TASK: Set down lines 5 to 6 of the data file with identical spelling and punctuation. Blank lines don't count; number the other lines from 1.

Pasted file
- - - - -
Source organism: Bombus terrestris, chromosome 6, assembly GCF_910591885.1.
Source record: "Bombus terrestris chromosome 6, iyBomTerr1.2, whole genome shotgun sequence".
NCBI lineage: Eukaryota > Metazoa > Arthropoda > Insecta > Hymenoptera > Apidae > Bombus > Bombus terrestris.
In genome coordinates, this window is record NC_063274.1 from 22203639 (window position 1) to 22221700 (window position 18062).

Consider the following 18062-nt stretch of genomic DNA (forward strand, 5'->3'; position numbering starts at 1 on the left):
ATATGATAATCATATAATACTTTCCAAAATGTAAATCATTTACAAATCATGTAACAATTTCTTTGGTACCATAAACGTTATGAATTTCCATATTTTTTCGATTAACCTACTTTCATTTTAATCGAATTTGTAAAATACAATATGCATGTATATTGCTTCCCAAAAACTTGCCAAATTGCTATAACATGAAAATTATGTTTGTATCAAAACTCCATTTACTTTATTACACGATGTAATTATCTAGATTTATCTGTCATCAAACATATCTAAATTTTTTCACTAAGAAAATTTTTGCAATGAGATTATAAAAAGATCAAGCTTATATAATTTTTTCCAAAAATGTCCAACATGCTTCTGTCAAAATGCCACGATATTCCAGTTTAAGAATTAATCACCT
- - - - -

Consider the following 18062-nt stretch of genomic DNA (forward strand, 5'->3'; position numbering starts at 1 on the left):
ATATGATAATCATATAATACTTTCCAAAATGTAAATCATTTACAAATCATGTAACAATTTCTTTGGTACCATAAACGTTATGAATTTCCATATTTTTTCGATTAACCTACTTTCATTTTAATCGAATTTGTAAAATACAATATGCATGTATATTGCTTCCCAAAAACTTGCCAAATTGCTATAACATGAAAATTATGTTTGTATCAAAACTCCATTTACTTTATTACACGATGTAATTATCTAGATTTATCTGTCATCAAACATATCTAAATTTTTTCACTAAGAAAATTTTTGCAATGAGATTATAAAAAGATCAAGCTTATATAATTTTTTCCAAAAATGTCCAACATGCTTCTGTCAAAATGCCACGATATTCCAGTTTAAGAATTAATCACCT